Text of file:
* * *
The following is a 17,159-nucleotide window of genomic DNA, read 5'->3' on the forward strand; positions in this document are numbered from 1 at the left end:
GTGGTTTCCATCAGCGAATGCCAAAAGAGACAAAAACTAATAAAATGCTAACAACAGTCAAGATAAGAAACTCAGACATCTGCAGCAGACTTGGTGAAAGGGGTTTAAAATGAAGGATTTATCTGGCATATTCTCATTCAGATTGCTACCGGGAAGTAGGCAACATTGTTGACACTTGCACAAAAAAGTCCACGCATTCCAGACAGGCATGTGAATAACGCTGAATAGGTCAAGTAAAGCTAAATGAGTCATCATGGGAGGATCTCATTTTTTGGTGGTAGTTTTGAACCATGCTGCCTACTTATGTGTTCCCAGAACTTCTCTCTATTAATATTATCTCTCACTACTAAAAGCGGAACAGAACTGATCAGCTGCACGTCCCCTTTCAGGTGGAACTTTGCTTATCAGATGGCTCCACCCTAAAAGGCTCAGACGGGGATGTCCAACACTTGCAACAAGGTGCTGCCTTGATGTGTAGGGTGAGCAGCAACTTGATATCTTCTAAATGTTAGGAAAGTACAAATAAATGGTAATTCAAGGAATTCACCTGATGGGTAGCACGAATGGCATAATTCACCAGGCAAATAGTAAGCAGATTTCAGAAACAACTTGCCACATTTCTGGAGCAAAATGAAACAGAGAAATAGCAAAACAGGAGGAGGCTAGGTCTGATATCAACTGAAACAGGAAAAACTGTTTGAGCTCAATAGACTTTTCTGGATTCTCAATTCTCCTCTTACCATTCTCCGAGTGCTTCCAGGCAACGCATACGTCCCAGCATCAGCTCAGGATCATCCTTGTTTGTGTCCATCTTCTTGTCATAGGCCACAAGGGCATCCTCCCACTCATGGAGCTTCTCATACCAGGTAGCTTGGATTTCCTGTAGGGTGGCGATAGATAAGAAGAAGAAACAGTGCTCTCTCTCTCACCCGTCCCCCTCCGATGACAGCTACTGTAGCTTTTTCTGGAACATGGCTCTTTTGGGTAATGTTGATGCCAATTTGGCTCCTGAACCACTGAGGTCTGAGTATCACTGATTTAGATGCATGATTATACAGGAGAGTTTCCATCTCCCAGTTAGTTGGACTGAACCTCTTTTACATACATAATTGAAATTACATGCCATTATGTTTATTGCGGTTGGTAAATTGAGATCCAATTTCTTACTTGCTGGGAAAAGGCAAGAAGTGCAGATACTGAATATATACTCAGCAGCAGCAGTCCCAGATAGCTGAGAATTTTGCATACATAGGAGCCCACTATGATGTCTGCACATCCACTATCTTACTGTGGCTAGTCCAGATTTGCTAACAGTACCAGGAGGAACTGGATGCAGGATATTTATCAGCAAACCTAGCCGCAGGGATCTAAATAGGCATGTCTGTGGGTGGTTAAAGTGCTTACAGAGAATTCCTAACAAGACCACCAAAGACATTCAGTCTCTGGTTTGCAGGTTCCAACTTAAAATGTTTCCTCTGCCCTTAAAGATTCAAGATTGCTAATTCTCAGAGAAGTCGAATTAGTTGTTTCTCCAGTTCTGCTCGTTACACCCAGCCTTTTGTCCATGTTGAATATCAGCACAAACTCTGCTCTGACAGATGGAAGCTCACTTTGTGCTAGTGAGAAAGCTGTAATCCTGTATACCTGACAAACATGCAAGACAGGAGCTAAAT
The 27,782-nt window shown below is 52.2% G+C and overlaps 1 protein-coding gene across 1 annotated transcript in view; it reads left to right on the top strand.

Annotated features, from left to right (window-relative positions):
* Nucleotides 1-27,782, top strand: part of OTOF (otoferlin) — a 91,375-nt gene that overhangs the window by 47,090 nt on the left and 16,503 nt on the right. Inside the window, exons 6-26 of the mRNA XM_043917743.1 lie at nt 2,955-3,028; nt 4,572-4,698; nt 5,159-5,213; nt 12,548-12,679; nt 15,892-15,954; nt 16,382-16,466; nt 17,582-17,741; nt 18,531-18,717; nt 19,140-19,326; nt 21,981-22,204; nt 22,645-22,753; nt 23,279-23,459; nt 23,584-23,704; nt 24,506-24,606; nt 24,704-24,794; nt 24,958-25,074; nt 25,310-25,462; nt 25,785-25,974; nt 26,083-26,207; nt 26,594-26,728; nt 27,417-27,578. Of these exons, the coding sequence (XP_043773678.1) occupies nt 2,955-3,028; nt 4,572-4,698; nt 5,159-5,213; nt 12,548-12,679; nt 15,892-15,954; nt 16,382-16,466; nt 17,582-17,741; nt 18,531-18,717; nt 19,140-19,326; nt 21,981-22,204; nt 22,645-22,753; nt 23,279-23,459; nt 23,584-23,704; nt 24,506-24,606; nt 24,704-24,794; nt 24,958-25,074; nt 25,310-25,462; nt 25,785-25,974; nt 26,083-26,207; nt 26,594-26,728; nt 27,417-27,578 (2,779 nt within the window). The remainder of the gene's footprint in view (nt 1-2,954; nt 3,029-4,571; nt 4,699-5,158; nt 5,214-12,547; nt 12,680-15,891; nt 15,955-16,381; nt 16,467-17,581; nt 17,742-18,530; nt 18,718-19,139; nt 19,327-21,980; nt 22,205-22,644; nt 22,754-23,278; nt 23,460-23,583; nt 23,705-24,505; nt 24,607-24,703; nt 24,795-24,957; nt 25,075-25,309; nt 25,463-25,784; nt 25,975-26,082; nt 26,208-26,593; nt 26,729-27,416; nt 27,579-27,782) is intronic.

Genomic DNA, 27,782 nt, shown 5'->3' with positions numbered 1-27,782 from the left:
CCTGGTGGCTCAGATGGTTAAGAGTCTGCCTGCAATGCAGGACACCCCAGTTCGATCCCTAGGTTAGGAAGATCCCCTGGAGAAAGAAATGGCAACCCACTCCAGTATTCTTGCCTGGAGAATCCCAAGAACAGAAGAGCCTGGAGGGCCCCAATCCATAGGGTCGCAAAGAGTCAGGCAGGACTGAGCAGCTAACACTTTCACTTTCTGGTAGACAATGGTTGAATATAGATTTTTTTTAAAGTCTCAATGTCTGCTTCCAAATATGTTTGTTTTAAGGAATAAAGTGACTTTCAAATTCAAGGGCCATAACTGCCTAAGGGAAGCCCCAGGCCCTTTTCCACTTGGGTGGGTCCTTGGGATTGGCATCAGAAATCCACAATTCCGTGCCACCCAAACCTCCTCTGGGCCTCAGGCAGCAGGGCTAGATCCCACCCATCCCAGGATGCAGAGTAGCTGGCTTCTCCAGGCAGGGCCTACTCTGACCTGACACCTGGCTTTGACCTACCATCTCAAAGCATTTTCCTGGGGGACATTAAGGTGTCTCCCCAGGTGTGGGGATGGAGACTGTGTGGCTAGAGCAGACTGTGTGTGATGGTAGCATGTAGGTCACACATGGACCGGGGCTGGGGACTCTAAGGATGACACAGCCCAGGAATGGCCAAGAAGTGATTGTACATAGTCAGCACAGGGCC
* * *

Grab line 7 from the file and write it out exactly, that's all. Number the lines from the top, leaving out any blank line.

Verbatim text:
CCTGGTGGCTCAGATGGTTAAGAGTCTGCCTGCAATGCAGGACACCCCAGTTCGATCCCTAGGTTAGGAAGATCCCCTGGAGAAAGAAATGGCAACCCACTCCAGTATTCTTGCCTGGAGAATCCCAAGAACAGAAGAGCCTGGAGGGCCCCAATCCATAGGGTCGCAAAGAGTCAGGCAGGACTGAGCAGCTAACACTTTCACTTTCTGGTAGACAATGGTTGAATATAGATTTTTTTTAAAGTCTCAATGTCTGCTTCCAAATATGTTTGTTTTAAGGAATAAAGTGACTTTCAAATTCAAGGGCCATAACTGCCTAAGGGAAGCCCCAGGCCCTTTTCCACTTGGGTGGGTCCTTGGGATTGGCATCAGAAATCCACAATTCCGTGCCACCCAAACCTCCTCTGGGCCTCAGGCAGCAGGGCTAGATCCCACCCATCCCAGGATGCAGAGTAGCTGGCTTCTCCAGGCAGGGCCTACTCTGACCTGACACCTGGCTTTGACCTACCATCTCAAAGCATTTTCCTGGGGGACATTAAGGTGTCTCCCCAGGTGTGGGGATGGAGACTGTGTGGCTAGAGCAGACTGTGTGTGATGGTAGCATGTAGGTCACACATGGACCGGGGCTGGGGACTCTAAGGATGACACAGCCCAGGAATGGCCAAGAAGTGATTGTACATAGTCAGCACAGGGCC